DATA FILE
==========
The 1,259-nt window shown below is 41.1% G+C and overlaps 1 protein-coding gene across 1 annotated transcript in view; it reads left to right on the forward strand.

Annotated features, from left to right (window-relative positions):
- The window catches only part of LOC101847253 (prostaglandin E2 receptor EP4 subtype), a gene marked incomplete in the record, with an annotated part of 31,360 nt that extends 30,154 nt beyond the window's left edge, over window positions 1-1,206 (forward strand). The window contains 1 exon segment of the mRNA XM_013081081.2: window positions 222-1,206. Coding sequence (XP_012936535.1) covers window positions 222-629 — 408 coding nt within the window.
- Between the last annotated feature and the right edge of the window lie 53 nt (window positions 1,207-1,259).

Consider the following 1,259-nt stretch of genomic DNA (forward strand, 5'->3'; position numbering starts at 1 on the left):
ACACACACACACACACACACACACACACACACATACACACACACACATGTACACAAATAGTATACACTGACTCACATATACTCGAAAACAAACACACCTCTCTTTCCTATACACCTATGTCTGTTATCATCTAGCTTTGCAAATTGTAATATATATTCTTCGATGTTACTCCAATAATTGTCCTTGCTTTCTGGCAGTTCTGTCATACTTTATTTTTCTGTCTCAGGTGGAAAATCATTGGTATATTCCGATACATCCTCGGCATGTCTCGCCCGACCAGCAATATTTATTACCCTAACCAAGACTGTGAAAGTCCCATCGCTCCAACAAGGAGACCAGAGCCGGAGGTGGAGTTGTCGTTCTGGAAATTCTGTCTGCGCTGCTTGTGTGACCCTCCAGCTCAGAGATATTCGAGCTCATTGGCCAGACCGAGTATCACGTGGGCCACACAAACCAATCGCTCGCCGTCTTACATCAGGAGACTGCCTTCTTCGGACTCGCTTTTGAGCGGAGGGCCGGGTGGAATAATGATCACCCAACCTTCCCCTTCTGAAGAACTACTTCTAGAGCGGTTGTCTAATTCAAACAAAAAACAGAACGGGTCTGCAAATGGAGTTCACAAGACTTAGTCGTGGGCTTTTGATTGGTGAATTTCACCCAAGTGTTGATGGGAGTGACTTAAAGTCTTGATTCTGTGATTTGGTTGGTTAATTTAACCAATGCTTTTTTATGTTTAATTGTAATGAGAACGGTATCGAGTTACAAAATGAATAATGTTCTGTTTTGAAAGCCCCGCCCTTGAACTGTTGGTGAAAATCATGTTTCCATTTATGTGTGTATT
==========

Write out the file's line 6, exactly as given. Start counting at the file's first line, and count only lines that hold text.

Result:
ACACACACACACACACACACACACACACACACATACACACACACACATGTACACAAATAGTATACACTGACTCACATATACTCGAAAACAAACACACCTCTCTTTCCTATACACCTATGTCTGTTATCATCTAGCTTTGCAAATTGTAATATATATTCTTCGATGTTACTCCAATAATTGTCCTTGCTTTCTGGCAGTTCTGTCATACTTTATTTTTCTGTCTCAGGTGGAAAATCATTGGTATATTCCGATACATCCTCGGCATGTCTCGCCCGACCAGCAATATTTATTACCCTAACCAAGACTGTGAAAGTCCCATCGCTCCAACAAGGAGACCAGAGCCGGAGGTGGAGTTGTCGTTCTGGAAATTCTGTCTGCGCTGCTTGTGTGACCCTCCAGCTCAGAGATATTCGAGCTCATTGGCCAGACCGAGTATCACGTGGGCCACACAAACCAATCGCTCGCCGTCTTACATCAGGAGACTGCCTTCTTCGGACTCGCTTTTGAGCGGAGGGCCGGGTGGAATAATGATCACCCAACCTTCCCCTTCTGAAGAACTACTTCTAGAGCGGTTGTCTAATTCAAACAAAAAACAGAACGGGTCTGCAAATGGAGTTCACAAGACTTAGTCGTGGGCTTTTGATTGGTGAATTTCACCCAAGTGTTGATGGGAGTGACTTAAAGTCTTGATTCTGTGATTTGGTTGGTTAATTTAACCAATGCTTTTTTATGTTTAATTGTAATGAGAACGGTATCGAGTTACAAAATGAATAATGTTCTGTTTTGAAAGCCCCGCCCTTGAACTGTTGGTGAAAATCATGTTTCCATTTATGTGTGTATT